Intracranial atherosclerosis results in cerebral arterial disease, which is responsible for 8% to 10% of ischemic strokes and increasing the risk of recurrent stroke by 15% in a year. Atherosclerotic lesions at the bifurcation site of common carotid artery, proximal part of internal carotid artery, and also proximal part of vertebral artery are known as the sources of embolus and consequently embolic stroke (4,5). Emboli originating from heart and also small vessels disease are two other important causes of ischemic stroke (6,7).

Currently, one of the medical challenges in treatment of ischemic stroke with thrombolytic agent to re-canalize cerebral arteries is its reversal effect as persistence or worsening of present neurological deficit or onset of new symptom. Ischemic stroke falls in a range from spontaneous recovery to worsening of arterial supply including spontaneous thrombolysis, arterial re-stenosis, spreading of the clots, and creating collateral arteries. Recognizing each of these events, if treatment is required, is possible through serial assessments (8). Digital subtraction angiography, Computed Tomography (CT) -Angiography and Magnetic Resonance Angiography (MRA) are useful methods for imaging of cerebrovascular anatomy and assessment of the collateral blood flow in acute stroke (9,10). Yet, in some centers and hospitals, these techniques may not be easily available immediately following admission of patients with acute stroke. More importantly, successive assessments using these methods may be hard or also impossible for patients due to escalating costs. Accordingly, using these techniques for careful monitoring of dynamic changes in cerebral vasculature maybe extremely difficult in practice (10,11). Transcranial Doppler Ultrasounography (TCD) is a non-invasive and reliable method for assessment of blood flow in the basal  intracerebral arteries, which adds physiological data to anatomic images. TCD can provide the easiest method for vascular assessment in clinical settings. TCD is considered as an appropriate option in terms of easy access for patient, patient comfort, sequential assessment, and even continuous monitoring, and occasional rapid and emergency assessment of patterns and status of cerebral blood flow. Considering emphasis on the need for determining prevalence of hemodynamic abnormalities in cerebral blood flow in various communities and regions (12), it was decided to study the prevalence of impaired hemodynamic parameters of cerebral arteries, as displayed by Spectral Waveform Doppler Ultrasonography in patients with ischemic stroke in an area in the North of Iran, in order to present numerous applications of cerebrovascular sonography in management of patients with cerebrovascular diseases.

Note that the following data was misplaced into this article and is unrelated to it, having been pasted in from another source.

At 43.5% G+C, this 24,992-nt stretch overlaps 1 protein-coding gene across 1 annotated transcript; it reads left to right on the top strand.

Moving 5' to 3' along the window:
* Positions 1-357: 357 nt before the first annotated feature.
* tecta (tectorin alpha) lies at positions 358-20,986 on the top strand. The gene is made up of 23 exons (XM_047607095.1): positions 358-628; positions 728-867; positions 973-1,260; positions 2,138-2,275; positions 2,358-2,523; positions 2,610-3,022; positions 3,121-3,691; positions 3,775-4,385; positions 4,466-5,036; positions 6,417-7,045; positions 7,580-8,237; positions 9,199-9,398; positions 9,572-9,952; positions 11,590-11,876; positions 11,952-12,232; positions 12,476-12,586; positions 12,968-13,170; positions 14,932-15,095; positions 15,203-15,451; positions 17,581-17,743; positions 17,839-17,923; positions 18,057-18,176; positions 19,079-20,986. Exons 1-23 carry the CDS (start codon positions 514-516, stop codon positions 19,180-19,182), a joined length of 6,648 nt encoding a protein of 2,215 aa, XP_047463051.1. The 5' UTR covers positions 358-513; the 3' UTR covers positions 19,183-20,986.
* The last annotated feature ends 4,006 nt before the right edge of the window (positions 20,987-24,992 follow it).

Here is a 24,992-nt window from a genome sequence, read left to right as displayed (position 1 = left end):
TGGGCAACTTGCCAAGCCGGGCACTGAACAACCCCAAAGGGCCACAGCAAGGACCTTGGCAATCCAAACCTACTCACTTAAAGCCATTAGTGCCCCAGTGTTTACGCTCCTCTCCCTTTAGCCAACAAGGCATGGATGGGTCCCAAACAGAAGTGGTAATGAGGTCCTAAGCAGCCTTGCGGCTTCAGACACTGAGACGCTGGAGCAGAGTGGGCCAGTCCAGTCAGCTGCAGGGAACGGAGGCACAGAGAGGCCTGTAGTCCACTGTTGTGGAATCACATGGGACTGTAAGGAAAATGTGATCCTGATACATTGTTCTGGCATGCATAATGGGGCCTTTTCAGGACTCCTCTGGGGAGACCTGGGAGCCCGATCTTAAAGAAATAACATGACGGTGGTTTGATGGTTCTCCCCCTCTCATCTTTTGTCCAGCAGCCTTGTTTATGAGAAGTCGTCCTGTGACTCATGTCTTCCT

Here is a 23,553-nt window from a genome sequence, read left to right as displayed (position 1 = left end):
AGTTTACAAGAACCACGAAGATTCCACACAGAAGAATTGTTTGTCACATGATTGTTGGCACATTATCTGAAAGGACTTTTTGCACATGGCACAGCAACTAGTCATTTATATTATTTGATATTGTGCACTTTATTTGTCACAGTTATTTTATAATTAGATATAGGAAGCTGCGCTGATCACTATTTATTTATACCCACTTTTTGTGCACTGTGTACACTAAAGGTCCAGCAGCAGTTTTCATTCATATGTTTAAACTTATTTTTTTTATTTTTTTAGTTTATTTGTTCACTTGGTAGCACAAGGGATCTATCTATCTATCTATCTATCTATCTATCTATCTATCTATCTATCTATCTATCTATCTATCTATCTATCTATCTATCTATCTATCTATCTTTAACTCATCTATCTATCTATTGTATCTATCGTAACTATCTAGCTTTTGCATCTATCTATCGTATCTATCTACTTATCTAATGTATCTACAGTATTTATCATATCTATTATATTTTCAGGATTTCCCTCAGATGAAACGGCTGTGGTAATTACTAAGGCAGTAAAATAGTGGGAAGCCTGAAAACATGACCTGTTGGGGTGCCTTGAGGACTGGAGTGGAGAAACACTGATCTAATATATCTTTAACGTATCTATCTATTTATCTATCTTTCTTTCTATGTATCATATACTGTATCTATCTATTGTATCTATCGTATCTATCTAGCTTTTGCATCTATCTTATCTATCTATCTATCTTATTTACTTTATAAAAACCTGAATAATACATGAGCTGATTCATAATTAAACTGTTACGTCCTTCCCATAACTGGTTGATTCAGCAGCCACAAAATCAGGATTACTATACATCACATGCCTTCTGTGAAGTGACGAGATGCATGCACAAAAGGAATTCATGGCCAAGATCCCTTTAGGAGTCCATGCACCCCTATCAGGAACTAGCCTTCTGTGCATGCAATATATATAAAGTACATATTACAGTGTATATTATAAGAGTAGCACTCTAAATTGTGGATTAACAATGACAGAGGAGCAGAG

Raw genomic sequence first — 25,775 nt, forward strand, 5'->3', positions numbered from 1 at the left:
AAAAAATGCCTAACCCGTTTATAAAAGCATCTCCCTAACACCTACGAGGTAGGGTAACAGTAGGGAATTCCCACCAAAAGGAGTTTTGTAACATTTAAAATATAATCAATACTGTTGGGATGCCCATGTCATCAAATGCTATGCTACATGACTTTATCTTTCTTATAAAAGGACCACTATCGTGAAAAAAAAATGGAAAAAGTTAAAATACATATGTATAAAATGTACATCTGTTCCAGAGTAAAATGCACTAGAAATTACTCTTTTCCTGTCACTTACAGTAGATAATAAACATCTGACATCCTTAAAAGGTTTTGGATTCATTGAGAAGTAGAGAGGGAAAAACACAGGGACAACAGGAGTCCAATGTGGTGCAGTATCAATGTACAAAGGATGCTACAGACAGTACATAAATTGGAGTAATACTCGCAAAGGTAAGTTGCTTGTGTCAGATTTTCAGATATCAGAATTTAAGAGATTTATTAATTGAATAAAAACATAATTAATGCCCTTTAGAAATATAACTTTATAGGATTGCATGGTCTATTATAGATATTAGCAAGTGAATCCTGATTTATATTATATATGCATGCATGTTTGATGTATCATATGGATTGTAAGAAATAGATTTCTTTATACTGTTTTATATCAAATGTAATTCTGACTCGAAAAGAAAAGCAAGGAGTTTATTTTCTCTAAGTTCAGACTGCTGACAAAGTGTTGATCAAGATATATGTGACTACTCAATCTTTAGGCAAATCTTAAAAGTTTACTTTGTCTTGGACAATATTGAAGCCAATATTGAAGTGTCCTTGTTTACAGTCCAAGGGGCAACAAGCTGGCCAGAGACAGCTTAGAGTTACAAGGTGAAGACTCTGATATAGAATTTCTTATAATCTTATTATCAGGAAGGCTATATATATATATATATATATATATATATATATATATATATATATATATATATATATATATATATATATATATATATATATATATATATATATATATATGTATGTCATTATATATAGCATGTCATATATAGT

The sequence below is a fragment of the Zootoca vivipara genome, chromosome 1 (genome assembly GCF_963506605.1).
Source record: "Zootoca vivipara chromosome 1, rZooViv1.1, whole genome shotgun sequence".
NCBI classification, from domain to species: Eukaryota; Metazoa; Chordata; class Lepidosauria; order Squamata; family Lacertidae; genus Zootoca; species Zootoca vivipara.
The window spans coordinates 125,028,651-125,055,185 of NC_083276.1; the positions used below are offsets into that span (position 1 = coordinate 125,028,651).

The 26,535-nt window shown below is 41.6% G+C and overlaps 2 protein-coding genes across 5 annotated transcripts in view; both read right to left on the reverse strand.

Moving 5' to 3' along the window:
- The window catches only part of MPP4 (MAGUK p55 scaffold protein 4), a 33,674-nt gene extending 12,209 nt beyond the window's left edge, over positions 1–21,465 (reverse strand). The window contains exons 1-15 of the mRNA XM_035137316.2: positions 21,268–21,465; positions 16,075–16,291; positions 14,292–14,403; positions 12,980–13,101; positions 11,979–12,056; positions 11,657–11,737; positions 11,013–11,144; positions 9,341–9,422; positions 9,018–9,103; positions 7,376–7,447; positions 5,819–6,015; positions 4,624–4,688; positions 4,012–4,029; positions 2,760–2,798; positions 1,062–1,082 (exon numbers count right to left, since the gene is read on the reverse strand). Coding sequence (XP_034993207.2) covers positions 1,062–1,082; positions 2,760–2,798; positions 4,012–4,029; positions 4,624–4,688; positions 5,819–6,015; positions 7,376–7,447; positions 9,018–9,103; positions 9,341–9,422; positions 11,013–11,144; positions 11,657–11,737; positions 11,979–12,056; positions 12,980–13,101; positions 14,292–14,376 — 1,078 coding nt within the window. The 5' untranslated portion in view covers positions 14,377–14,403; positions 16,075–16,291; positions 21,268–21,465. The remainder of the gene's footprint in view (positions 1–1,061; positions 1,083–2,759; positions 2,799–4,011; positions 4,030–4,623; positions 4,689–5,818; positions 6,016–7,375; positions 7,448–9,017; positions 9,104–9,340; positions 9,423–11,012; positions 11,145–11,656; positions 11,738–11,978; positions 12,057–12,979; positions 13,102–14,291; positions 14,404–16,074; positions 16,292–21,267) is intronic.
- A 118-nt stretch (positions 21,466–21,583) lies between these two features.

Materials and Methods

This descriptive cross-sectional study was conducted on patients with ischemic stroke attending an academic hospital in Guilan Province in the North of Iran in 2014. Before enrolling the patients in the study an informed consent was obtained from the patients or their legal responsible. The proposal of this project was approved by the ethic committee of Researches and Technology Vice-chancellorship of Guilan University of Medical Science.